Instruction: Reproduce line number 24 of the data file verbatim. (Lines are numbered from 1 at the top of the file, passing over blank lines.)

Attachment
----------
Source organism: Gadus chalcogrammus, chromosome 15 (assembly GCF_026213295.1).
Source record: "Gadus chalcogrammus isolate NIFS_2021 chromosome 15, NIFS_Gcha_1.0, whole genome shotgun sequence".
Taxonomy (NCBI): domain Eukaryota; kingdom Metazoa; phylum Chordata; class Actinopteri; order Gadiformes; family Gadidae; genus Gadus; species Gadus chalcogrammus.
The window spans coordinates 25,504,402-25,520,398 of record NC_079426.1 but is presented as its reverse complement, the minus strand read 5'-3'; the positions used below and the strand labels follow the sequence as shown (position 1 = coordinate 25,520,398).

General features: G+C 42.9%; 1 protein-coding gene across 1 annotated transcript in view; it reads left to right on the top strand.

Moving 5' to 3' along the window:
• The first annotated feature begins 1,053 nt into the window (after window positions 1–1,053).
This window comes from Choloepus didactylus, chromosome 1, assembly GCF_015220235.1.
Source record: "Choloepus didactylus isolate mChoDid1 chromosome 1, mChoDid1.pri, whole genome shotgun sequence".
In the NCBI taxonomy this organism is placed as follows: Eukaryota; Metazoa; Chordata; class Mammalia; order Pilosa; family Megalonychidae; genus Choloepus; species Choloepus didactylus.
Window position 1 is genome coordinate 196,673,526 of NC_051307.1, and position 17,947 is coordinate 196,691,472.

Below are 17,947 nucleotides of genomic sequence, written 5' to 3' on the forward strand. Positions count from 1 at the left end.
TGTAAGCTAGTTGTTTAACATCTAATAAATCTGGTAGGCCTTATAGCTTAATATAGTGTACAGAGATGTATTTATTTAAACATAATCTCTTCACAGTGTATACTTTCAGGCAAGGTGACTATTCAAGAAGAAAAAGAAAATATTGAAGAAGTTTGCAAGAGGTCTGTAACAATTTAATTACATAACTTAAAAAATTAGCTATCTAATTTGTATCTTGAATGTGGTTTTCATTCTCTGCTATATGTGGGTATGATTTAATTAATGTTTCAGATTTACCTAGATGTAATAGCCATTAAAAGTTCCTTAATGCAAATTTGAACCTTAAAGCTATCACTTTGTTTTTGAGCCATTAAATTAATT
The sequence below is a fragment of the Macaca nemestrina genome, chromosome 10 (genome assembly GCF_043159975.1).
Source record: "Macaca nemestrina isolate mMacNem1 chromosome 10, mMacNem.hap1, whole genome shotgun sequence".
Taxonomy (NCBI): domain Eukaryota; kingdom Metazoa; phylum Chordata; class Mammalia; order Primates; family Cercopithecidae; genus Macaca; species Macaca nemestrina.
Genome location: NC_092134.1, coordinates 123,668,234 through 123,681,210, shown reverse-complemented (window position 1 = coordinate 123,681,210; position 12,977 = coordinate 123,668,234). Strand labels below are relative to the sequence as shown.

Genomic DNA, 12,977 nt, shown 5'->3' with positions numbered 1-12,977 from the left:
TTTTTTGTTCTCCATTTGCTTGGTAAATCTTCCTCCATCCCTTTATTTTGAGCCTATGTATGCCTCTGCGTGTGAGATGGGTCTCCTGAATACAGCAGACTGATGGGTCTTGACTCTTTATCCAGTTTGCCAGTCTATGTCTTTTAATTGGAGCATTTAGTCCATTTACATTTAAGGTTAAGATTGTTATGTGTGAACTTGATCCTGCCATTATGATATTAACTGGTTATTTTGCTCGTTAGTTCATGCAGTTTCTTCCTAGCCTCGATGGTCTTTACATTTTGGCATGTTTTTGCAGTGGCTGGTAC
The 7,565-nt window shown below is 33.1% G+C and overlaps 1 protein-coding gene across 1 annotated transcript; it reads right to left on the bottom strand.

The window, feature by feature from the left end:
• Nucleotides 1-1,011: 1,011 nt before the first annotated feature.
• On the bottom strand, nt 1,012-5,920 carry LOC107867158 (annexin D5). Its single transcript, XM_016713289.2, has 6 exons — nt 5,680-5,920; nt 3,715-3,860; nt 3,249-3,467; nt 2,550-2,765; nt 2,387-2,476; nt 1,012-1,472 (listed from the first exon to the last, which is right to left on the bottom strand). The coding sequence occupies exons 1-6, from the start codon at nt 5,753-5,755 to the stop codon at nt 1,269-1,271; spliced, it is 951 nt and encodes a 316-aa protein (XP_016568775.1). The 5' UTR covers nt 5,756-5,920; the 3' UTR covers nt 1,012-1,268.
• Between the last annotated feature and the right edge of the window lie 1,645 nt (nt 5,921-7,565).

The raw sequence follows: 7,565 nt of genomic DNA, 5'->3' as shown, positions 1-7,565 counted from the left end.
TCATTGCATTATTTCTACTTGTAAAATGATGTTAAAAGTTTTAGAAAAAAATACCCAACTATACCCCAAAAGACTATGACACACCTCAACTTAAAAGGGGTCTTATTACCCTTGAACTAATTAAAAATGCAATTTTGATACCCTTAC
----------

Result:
• Between the last annotated feature and the right edge of the window lie 1,645 nt (nt 5,921-7,565).